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Russian and other Slavic languages

 Language Learning Forum : Specific Languages Post Reply
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jbbar
Senior Member
Belgium
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 Message 1 of 43
13 May 2009 at 2:11pm | IP Logged 
Just how close are Russian and other Slavic languages like Ukrainian and Polish? How well can you understand or read these languages knowing only Russian? I'm asking this because I know that some natives in the Slavic states that were formerly Soviet republics may prefer using English to Russian, but nonetheless I'd still be interested to know how helpful Russian is in understanding the Slavic languages spoken in these countries. I hope to hear from both native Russian speakers and those learners who have acquired a good command of Russian.

Thanks,
jbbar
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leonidus
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Russian Federation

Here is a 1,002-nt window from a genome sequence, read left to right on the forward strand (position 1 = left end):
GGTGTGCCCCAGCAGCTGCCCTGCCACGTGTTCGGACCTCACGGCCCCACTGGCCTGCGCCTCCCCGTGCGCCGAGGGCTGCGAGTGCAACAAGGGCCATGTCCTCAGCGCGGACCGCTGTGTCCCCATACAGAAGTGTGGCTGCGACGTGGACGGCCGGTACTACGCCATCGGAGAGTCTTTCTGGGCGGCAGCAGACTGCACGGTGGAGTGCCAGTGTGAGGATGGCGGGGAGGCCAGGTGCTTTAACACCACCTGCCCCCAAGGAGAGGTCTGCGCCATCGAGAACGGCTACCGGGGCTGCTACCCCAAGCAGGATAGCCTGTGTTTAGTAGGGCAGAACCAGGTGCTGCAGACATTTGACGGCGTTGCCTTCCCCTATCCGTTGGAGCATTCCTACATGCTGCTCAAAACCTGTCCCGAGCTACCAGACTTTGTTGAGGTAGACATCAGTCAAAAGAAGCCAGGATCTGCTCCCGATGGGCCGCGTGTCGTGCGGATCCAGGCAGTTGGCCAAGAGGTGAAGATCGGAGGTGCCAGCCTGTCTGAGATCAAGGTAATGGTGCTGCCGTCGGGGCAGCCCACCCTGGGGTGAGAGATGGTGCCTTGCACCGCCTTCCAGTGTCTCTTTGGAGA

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 Message 2 of 43
13 May 2009 at 3:22pm | IP Logged 
Being Russian, I can understand 50-70% of Ukrainian, and probably about 30-40% of Polish. It depends on the context, topic, etc. I can't speak in them, just understand since many words have the same roots as their Russian equivalents. So I can get the gist and sometimes details too.
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SII
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 Message 3 of 43
13 May 2009 at 4:16pm | IP Logged 
IMHO, Ukrainian -- 70-90%, Byelorussian, Bulgarian -- 40-70%, Polish -- less than 30%. The West Slavonic languages (Polish etc) have more difference than the South Slavonic (Bulgarian, Serbian etc).